The Problem with Books on Writing

1412167013451I have mixed feelings regarding books on writing.

I believe the best way to improve as a writer is to write.  A lot.  And to read.  A lot.

And to give readers a lot of your writing and enter the tortuous editing cycle.  A lot.

And so on.

You’ll notice that books on writing aren’t part of that equation.

The problem is this: good writing is a nebulous concept.  It isn’t something that can be simply described and then learned.  If it were that easy, everyone would leave grade school a great writer.

Worse, everyone’s taste is different.  My favorite book in the world might be your least favorite.  My favorite sentence may be one you find mundane.  You may prefer the flowery prose of Dickens to the tough and terse prose of Hemingway, when both are among the greats.  Or you might hate them both.  So how is a book on writing supposed to teach great writing, when the fundamental concept is uncertain?

What’s more, how to books can promote an armchair approach.  You see people with hundreds of books on writing on their bookshelves, but you discover that they write only a handful of words every few weeks.  It’s easy for the lazier parts of your mind to convince you that reading all of those books is the thing to do.  You’ll learn how to do it right for when you start later, you’ll tell yourself.

There are a few types of writing books, and each has its own place.  One type offers writing theory: plot development and character concepts.  Another form offers practical and simple tips: avoid adverbs, use “said” for dialogue.  A third option might be technical and examine sentence structure and the types of emphasis each would produce.

The question is whether any of those are more useful than joining a writing group and having your work critiqued.


My Stance

I am an aspiring author.  The idea that I don’t have something to learn from the greats is absurd.  I’m at the point in my writing career where I should mop up every drop of wisdom that successful authors have to offer.

I also am aware of the fact that I can’t write all the time.  However, I can still use spare time that I want to spend on writing productively by reading writing books.

I also believe that the key to using these books is how they are approached. It is important to distill the wisdom to what is practical then to work to actively apply it.  I always take notes and ask myself “how can I use this to get better?”  Then I try to apply that knowledge when I sit down to write every day.

Over the next few months I’ll be writing up reviews of some of the books on writing that I have read previously or am in the process of reading.  I’ll note some of the more helpful lessons I took from them.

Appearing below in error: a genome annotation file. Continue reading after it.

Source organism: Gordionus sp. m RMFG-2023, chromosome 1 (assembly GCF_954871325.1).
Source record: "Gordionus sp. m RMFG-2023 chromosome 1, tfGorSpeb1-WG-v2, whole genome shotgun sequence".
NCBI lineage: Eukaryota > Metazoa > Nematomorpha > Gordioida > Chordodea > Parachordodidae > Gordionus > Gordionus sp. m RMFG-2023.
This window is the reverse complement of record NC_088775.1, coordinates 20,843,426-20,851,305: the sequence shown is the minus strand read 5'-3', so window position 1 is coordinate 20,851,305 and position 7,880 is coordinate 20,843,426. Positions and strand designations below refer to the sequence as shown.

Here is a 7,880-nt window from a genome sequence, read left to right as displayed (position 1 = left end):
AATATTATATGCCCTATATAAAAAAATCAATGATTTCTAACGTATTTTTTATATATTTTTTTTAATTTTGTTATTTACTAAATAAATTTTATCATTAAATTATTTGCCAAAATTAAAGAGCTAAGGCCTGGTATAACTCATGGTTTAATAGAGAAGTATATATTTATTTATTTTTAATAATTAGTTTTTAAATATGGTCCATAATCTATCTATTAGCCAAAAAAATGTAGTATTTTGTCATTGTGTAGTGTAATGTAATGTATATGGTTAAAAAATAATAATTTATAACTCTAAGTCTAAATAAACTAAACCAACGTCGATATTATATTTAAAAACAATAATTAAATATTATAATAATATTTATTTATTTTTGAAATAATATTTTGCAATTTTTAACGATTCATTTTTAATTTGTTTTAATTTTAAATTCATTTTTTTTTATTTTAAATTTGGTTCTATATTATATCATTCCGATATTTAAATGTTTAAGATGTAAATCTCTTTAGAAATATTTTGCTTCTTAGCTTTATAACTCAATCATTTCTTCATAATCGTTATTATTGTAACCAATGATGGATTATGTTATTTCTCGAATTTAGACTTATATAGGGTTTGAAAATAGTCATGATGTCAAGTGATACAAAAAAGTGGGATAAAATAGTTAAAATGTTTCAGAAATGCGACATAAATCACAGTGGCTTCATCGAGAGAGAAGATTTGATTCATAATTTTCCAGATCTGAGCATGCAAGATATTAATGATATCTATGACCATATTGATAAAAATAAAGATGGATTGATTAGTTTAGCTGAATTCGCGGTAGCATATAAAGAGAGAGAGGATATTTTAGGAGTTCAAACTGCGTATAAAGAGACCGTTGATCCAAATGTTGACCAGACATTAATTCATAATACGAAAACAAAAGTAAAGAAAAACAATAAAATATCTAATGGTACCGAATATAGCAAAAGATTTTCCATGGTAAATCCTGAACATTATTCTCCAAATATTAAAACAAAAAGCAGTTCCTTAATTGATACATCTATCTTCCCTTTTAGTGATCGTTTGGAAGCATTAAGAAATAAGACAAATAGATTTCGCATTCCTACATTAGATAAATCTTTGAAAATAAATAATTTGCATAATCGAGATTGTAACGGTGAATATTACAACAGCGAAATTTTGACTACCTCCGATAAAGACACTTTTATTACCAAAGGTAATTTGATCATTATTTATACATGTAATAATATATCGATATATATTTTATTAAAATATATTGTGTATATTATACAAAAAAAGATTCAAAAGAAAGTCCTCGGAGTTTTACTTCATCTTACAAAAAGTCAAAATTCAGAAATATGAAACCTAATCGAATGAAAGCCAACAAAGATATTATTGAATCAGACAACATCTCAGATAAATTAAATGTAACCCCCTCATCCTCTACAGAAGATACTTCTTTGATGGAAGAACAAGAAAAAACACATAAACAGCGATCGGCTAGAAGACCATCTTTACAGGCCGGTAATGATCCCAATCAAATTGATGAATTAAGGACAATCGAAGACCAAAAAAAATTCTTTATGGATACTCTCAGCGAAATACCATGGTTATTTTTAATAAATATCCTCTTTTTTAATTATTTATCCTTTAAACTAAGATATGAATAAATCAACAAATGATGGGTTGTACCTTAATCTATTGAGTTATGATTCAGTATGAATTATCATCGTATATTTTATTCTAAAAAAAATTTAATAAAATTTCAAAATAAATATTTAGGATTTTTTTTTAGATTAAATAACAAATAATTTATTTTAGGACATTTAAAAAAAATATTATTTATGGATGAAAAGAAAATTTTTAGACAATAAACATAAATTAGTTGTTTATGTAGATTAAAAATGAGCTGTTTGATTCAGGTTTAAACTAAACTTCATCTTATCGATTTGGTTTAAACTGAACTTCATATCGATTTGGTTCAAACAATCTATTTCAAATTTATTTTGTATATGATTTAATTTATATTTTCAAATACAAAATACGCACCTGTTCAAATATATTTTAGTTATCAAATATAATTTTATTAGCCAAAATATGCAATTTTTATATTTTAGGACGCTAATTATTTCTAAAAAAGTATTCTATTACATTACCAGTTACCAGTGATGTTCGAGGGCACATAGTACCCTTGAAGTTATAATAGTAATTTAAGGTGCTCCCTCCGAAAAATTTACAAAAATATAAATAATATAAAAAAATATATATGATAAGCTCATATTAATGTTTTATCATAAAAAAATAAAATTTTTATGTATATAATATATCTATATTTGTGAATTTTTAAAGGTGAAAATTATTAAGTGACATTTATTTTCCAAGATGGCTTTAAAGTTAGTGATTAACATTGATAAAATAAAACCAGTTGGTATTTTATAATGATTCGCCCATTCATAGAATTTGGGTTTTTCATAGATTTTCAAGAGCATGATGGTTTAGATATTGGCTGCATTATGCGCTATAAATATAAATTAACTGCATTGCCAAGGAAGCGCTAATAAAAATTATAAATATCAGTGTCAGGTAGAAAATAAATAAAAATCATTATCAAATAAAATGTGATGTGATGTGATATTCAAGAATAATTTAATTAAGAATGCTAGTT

Stay tuned.


How about you, do you have any favorite books on writing?  Anything worth recommending?  Post about them in the comments!

6 thoughts on “The Problem with Books on Writing

  1. Another side-effect of absorbing lots of writing advice (books or otherwise) is that it can make you read fiction more analytically. You start to notice what is and isn’t working for you, which can help inform how you write. It’s debatable whether that’s a good thing or not though – it can seriously lessen your enjoyment of reading…

    • Raptori,

      That’s a great thought! I’m jealous that I didn’t include that. I’m planning a post soon about how important reading is for writers, and I’ll definitely make a note about that.

      I’m with you on whether or not that’s a good thing, though. I remember reading a Malazan book relatively recently, and I couldn’t turn “writer mode” off. It definitely affected my enjoyment. I loved the Malaz series and Erikson’s work… but as it turns out, I would’ve done many things quite differently. And I never found a way to get my brain to stop telling me about it.

      Good luck out there,

      • Haha, sounds like it’d be more appropriate in that post anyway!

        Yep, definitely sounds exactly the same. For me it’s very hit and miss, and it’s very much down to the book rather than anything I control. I think it’s more likely when a book isn’t brilliant, but it can strike even when you’re reading something that is great, and that’s when it’s at its most bittersweet!

        • I agree. It depends on the book. It’s funny how I loved the Malaz series so much despite the fact that I recognize several deep flaws within it.
          The flip side is that right now I’m reading The Lies of Locke Lamora, and my internal editor crops up very infrequently. When it does, most of the time I’m noting a turn of phrase or description I like, and I remind myself to highlight it.

    • Hi Jen,

      Thank you for your comment!
      Yes, I have read Steven King’s On Writing. I really enjoyed it. It might be my favorite book on writing, although I’m not sure. I’m definitely going to post a review about it here at some point.
      I actually read it many years ago, though, and I want to give it a good reread before I write anything about it.


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